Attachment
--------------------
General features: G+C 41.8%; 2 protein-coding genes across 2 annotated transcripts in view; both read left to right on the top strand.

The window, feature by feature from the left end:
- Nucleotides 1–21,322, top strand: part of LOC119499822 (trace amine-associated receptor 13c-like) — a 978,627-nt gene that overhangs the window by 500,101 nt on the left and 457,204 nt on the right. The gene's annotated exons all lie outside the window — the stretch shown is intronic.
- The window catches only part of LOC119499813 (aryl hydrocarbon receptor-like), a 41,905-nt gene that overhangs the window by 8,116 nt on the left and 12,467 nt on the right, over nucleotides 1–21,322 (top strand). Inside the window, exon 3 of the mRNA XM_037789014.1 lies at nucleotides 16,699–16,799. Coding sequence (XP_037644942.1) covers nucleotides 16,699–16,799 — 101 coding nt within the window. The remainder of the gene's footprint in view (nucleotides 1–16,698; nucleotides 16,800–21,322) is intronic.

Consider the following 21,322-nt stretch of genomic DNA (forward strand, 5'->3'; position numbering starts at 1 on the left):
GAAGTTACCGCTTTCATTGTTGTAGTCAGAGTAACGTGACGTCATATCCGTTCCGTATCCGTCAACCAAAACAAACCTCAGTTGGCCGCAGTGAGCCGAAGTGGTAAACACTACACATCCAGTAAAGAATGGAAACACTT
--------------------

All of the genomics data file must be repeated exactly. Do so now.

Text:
General features: G+C 41.8%; 2 protein-coding genes across 2 annotated transcripts in view; both read left to right on the top strand.

The window, feature by feature from the left end:
- Nucleotides 1–21,322, top strand: part of LOC119499822 (trace amine-associated receptor 13c-like) — a 978,627-nt gene that overhangs the window by 500,101 nt on the left and 457,204 nt on the right. The gene's annotated exons all lie outside the window — the stretch shown is intronic.
- The window catches only part of LOC119499813 (aryl hydrocarbon receptor-like), a 41,905-nt gene that overhangs the window by 8,116 nt on the left and 12,467 nt on the right, over nucleotides 1–21,322 (top strand). Inside the window, exon 3 of the mRNA XM_037789014.1 lies at nucleotides 16,699–16,799. Coding sequence (XP_037644942.1) covers nucleotides 16,699–16,799 — 101 coding nt within the window. The remainder of the gene's footprint in view (nucleotides 1–16,698; nucleotides 16,800–21,322) is intronic.

Consider the following 21,322-nt stretch of genomic DNA (forward strand, 5'->3'; position numbering starts at 1 on the left):
GAAGTTACCGCTTTCATTGTTGTAGTCAGAGTAACGTGACGTCATATCCGTTCCGTATCCGTCAACCAAAACAAACCTCAGTTGGCCGCAGTGAGCCGAAGTGGTAAACACTACACATCCAGTAAAGAATGGAAACACTT